... In this study, 1 kWh/day per household is used as "the basic service package" in all scenarios. This amount coincides with Tier 3 of the MTF scale and meets the current demand of a large part of recently electrified rural households in Kenya [63], where the rural area could be compared to the one in Nyagatare District. ...
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In 2019, there were 759 million people globally without access to electricity and 2.6 billion people lacked access to clean cooking. Cooking with electricity could contribute to achieving universal access to energy by 2030. This paper uses geospatially-based techniques—a computer model named REM, for Reference Electrification Model—to show the impact of integrating electric cooking into electrification planning. Three household scenarios were analyzed: one for providing basic electricity access with no electric cooking; another for cooking with electricity; and the third for cooking half of the meals with electricity and half with another fuel, with a clean stacking process. Results of the application of REM to the three scenarios were obtained for the Nyagatare District, Rwanda. The case study showed that electric cooking substantially changes the mix of technologies and the total cost of the least-cost electrification plan. It also showed that electric cooking can be cost competitive compared to LPG and charcoal in grid-connected households and can reduce greenhouse emissions. Stacking with energy-efficient electric appliances provides most of the benefits of full electric cooking at a lower cost and is a pathway worthy of further consideration.
... Furthermore, grid electricity is usually available in cities, yet, it is not accessible to all particularly the urban poor (i.e., slums) who mostly live at neglected localities deprived of basic infrastructure [18]. In rural areas, homesteads are often dispersed and consequently, not connected to grid electricity because of high transmission and distribution costs associated with grid extension [19]. The latter is particularly evident in Eastern and Southern Africa where the majority of the rural population resides in dispersed homesteads [20]. ...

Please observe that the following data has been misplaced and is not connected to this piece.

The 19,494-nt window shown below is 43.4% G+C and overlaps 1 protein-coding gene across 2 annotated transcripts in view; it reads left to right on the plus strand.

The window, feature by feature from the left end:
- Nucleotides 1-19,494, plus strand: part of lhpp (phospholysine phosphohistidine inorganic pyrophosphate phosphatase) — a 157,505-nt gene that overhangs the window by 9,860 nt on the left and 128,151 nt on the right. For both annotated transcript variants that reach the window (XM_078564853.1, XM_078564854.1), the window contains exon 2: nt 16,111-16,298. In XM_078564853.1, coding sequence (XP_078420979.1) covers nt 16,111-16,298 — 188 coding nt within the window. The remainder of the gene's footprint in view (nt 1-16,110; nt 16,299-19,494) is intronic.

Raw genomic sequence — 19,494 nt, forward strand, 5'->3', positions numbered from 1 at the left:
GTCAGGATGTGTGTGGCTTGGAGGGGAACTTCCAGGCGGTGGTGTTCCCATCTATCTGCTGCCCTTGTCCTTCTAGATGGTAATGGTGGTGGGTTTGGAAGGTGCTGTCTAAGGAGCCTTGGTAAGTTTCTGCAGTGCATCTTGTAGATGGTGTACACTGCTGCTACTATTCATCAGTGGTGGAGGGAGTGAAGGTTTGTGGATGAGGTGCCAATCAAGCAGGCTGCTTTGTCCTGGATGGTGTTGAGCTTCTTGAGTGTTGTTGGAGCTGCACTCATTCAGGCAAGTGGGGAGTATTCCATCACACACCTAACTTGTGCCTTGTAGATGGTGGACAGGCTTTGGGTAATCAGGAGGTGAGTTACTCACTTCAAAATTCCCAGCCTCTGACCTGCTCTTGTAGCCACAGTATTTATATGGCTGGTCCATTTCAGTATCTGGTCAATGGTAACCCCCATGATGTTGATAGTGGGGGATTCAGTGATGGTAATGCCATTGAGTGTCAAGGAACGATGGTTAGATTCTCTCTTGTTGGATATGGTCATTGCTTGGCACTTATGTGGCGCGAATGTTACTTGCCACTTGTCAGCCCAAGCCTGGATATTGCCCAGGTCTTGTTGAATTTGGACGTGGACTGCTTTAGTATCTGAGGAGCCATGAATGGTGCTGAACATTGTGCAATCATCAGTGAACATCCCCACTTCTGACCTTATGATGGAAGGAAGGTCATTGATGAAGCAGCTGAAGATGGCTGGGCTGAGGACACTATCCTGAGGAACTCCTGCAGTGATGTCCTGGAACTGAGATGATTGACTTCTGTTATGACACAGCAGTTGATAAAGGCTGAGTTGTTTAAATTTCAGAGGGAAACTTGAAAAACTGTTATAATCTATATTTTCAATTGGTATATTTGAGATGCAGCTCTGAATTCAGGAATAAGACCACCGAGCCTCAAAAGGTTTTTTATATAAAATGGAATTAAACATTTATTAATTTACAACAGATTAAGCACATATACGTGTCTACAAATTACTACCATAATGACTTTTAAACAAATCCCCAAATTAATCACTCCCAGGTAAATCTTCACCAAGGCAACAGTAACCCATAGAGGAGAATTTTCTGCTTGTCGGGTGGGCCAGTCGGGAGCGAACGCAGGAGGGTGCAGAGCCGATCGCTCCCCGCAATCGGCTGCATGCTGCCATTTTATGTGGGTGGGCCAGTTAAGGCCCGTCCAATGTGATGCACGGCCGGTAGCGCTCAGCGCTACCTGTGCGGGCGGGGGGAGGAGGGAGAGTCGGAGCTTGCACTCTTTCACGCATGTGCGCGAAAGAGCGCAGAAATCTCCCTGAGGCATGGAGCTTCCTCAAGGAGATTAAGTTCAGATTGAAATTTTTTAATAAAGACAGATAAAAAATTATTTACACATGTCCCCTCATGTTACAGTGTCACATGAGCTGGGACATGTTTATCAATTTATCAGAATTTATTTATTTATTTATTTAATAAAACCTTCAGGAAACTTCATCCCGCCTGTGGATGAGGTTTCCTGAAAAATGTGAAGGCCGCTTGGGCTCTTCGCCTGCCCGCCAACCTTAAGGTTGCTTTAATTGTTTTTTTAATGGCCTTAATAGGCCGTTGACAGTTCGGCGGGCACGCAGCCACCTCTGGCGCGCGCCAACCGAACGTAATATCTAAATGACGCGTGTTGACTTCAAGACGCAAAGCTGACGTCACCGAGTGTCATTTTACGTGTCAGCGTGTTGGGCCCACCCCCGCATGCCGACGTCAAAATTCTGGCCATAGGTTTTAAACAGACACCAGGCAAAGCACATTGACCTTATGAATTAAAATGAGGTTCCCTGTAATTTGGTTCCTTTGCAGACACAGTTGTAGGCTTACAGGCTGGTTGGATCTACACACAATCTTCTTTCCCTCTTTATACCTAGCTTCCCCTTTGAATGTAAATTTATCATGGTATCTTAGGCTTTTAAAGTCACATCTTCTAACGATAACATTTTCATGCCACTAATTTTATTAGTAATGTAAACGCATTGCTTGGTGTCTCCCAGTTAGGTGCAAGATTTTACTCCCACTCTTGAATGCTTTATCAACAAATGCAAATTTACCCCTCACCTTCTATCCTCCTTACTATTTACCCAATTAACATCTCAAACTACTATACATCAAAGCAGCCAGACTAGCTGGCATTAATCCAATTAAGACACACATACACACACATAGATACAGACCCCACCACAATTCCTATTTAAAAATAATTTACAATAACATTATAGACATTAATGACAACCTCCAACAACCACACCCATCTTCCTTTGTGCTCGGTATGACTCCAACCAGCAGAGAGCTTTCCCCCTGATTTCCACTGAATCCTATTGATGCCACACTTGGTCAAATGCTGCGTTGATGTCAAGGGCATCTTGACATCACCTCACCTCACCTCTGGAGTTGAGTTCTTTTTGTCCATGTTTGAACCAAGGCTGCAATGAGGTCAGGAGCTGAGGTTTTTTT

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Household energy utilization trends have been argued to be affected by the rate of urbanization. Therefore, due to lack of information there is need to understand the effects of peri urbanization. The main objective of this research was to investigate household energy utilization trends and the effects of peri urbanization on household energy utilization and changing behaviour. The research was carried out in the counties of Bungoma and Uasin-Gishu of Kenya. Random sampling technique was used to select 560 households from a target household of 663,739 and data was collected using a structured questionnaire. The results showed that firewood is still the most common energy resource used for cooking in both rural and peri urban areas as evidenced by responses of 87.5% and 72.4%, respectively. The use of LPG (26 to 42%), charcoal (39.4% to 53.8%) and kerosene (14.3% to 17.3%) for cooking were found to increase as one move from rural to peri-urban and vice versa for agricultural residues (12.3% to 5.3%). Biogas uptake still represents a small fraction (11.4 to 14.6%) of the energy mix at local level. The use of solar for lighting showed reduction as one move from rural to peri urban (44.8% to 39.6%) and vice versa for kerosene (68.4% to 72%) and electricity (55.5% to 58.2%). In conclusion, this study showed that household energy utilization and changing behaviour in Kenya are affected by peri urbanization among others. This study offers understandings in enhancing household energy policy making in Kenya.